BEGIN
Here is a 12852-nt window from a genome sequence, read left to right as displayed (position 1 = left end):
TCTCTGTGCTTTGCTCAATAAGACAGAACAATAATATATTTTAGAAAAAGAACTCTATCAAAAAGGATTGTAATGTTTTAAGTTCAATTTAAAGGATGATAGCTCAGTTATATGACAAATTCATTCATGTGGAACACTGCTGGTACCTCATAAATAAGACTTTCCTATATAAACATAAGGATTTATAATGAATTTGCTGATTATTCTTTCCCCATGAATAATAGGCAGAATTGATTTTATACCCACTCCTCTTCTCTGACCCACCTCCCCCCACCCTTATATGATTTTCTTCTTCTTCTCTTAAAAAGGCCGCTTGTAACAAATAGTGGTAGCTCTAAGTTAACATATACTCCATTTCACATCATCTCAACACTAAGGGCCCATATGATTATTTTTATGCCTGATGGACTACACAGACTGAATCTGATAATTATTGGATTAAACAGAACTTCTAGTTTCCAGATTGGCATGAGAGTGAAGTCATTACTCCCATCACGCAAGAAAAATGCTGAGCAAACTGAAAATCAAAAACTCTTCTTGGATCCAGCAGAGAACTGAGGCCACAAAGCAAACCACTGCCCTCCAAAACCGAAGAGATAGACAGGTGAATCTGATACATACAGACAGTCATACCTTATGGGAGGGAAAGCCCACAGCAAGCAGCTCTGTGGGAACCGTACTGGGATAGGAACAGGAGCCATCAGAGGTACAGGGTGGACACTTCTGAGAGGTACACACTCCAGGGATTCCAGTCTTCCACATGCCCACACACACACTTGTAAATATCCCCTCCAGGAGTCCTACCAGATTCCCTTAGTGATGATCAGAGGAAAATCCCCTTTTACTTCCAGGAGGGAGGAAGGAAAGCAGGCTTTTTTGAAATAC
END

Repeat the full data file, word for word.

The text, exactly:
Here is a 12852-nt window from a genome sequence, read left to right as displayed (position 1 = left end):
TCTCTGTGCTTTGCTCAATAAGACAGAACAATAATATATTTTAGAAAAAGAACTCTATCAAAAAGGATTGTAATGTTTTAAGTTCAATTTAAAGGATGATAGCTCAGTTATATGACAAATTCATTCATGTGGAACACTGCTGGTACCTCATAAATAAGACTTTCCTATATAAACATAAGGATTTATAATGAATTTGCTGATTATTCTTTCCCCATGAATAATAGGCAGAATTGATTTTATACCCACTCCTCTTCTCTGACCCACCTCCCCCCACCCTTATATGATTTTCTTCTTCTTCTCTTAAAAAGGCCGCTTGTAACAAATAGTGGTAGCTCTAAGTTAACATATACTCCATTTCACATCATCTCAACACTAAGGGCCCATATGATTATTTTTATGCCTGATGGACTACACAGACTGAATCTGATAATTATTGGATTAAACAGAACTTCTAGTTTCCAGATTGGCATGAGAGTGAAGTCATTACTCCCATCACGCAAGAAAAATGCTGAGCAAACTGAAAATCAAAAACTCTTCTTGGATCCAGCAGAGAACTGAGGCCACAAAGCAAACCACTGCCCTCCAAAACCGAAGAGATAGACAGGTGAATCTGATACATACAGACAGTCATACCTTATGGGAGGGAAAGCCCACAGCAAGCAGCTCTGTGGGAACCGTACTGGGATAGGAACAGGAGCCATCAGAGGTACAGGGTGGACACTTCTGAGAGGTACACACTCCAGGGATTCCAGTCTTCCACATGCCCACACACACACTTGTAAATATCCCCTCCAGGAGTCCTACCAGATTCCCTTAGTGATGATCAGAGGAAAATCCCCTTTTACTTCCAGGAGGGAGGAAGGAAAGCAGGCTTTTTTGAAATAC